But Heinlein generalizes it, saying of Thorby, “his strongest reflex was resistance to any authority he had not consented to; it had been burned into his soul with whips.” This leads him into the book’s climactic struggle, over control of Rudbek & Associates, the family trust, one of the great fortunes of Earth.
And another libertarian theme emerges from the story as well: the moral right to self-defense.
When the parents of his father (who married into the Rudbek family) assert philosophical pacifism as a moral position, Thorby tells them of his proudest achievement, destroying a pirate ship that was trying to rob the Free Trader ship Sisu and enslave its crew, the Krausa family, into which he had been adopted. Heinlein’s story affirms the right to armed self-defense.
Interwoven with its political themes, Citizen of the Galaxy has another theme: family. In the last part of the novel, Thorby is reunited with his birth family, Rudbek — and learns that it can inspire loyalty: his cousin Leda supports him out of such loyalty, over her stepfather, the trust’s general manager.
But each part of the novel has some version of family. His commanding officer in the Hegemonic Guard describes the Guard as an enormous family; every ship of the Free Traders is owned by a family, and the overall culture of the Free Traders is held together by intermarriages. And ultimately, Thorby’s real family, the one that made him what he is, was his adoptive father Baslim, who bought him and then set him free.
Note: Robert Heinlein (1907-1988), a mentor to several generations of younger sf writers, ultimately became the author most recognized by the Prometheus Awards, with a record eight awards as of 2022.
Other works inducted into the Hall of Fame include his bestselling novel The Moon is a Harsh Mistress (in 1983), Stranger in a Strange Land (in 1987), the novel Red Planet (in 1996), the novel Methuselah’s Children (in 1997), the novel Time Enough for Love (in 1998), the story Requiem (in 2003) and the story “Coventry” in 2017.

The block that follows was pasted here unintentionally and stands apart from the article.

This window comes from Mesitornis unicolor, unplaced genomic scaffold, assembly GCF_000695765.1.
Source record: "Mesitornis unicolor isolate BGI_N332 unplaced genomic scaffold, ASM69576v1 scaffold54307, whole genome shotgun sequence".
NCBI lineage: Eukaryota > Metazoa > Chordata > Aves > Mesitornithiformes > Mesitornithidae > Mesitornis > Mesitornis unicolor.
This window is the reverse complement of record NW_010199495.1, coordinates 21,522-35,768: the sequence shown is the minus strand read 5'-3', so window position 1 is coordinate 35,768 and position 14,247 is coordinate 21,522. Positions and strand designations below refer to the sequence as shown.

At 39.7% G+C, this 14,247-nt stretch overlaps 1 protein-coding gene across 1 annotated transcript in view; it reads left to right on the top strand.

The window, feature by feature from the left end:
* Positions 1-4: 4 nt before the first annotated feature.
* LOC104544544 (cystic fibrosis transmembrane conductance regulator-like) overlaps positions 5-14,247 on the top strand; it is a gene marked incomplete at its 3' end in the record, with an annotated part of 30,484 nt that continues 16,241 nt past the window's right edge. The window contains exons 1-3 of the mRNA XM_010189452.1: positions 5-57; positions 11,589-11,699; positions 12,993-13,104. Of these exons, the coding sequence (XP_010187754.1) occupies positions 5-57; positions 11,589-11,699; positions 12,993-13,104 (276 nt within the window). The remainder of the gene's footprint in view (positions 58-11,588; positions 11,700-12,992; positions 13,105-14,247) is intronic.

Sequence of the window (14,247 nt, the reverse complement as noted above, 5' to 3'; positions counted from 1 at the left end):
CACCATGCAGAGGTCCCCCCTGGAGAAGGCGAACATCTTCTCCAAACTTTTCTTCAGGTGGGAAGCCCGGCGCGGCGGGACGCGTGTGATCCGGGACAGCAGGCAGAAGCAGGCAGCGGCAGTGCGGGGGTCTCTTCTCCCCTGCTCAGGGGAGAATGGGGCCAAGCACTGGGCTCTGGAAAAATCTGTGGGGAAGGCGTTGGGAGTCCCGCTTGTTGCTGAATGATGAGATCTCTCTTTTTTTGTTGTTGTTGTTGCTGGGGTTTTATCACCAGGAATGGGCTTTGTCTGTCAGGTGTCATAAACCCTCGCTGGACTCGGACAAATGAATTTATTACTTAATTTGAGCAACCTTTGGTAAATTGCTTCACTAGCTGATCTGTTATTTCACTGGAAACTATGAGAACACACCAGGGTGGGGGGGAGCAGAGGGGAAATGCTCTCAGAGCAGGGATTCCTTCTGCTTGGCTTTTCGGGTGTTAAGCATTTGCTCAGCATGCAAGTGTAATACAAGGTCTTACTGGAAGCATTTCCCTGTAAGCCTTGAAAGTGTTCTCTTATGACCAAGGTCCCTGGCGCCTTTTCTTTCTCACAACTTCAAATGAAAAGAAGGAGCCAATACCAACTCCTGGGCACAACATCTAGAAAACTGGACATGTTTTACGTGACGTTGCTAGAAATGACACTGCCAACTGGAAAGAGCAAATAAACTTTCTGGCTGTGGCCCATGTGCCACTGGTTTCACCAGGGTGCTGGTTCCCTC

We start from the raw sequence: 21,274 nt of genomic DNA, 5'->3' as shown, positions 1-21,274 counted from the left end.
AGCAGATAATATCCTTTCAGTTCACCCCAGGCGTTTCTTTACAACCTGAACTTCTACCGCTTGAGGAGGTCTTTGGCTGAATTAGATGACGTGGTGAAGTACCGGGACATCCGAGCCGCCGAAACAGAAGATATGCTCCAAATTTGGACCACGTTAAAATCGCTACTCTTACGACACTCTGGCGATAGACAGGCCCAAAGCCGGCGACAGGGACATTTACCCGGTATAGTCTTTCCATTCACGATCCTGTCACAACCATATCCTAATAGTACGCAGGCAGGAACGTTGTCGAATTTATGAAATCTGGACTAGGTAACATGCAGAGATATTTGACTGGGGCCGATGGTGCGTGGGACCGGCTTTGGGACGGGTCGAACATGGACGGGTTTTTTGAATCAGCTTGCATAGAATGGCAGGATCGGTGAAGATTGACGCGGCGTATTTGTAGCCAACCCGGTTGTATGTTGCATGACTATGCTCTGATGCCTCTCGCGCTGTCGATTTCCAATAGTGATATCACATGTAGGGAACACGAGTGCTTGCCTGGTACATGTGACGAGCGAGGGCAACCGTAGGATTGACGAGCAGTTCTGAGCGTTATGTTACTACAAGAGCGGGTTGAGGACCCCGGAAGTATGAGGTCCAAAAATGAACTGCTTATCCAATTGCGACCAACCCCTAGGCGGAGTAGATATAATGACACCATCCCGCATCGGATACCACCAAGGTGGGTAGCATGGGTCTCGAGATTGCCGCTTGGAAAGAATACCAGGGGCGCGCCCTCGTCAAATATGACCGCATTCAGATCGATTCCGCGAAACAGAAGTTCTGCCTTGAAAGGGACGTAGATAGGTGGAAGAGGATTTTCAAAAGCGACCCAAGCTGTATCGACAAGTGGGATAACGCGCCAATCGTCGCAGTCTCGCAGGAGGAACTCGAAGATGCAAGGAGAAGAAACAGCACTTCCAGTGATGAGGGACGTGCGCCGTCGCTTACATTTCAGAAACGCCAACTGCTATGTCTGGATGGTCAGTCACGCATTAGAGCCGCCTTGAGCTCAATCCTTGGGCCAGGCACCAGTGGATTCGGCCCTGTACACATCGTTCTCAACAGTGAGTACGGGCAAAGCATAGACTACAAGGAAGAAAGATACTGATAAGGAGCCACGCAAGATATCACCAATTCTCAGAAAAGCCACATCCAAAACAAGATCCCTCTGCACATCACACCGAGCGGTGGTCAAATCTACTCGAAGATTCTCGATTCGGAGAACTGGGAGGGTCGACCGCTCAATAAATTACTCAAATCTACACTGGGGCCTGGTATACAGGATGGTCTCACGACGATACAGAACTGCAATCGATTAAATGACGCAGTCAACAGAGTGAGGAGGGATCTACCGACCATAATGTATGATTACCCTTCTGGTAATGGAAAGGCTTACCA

Recommendation: Read William H. Stoddard’s Prometheus Blog appreciations of Heinlein’s The Moon is a Harsh Mistress and Stranger in a Strange Land:
* Watch videos of past Prometheus Awards ceremonies, Libertarian Futurist Society panel discussions with noted sf authors and leading libertarian writers, and other LFS programs on the Prometheus Blog’s Video page.
* Prometheus winners: For the list of Prometheus winners, finalists and nominees – for the annual Best Novel and Best Classic Fiction (Hall of Fame) categories and occasional Special Awards – visit the enhanced Prometheus Awards page on the LFS website, which now includes convenient links to the full set of published appreciation-reviews of past winners.
* Read “The Libertarian History of Science Fiction,” an essay in the international magazine Quillette that favorably highlights the Prometheus Awards, the Libertarian Futurist Society and the significant element of libertarian sf/fantasy in the evolution of the modern genre.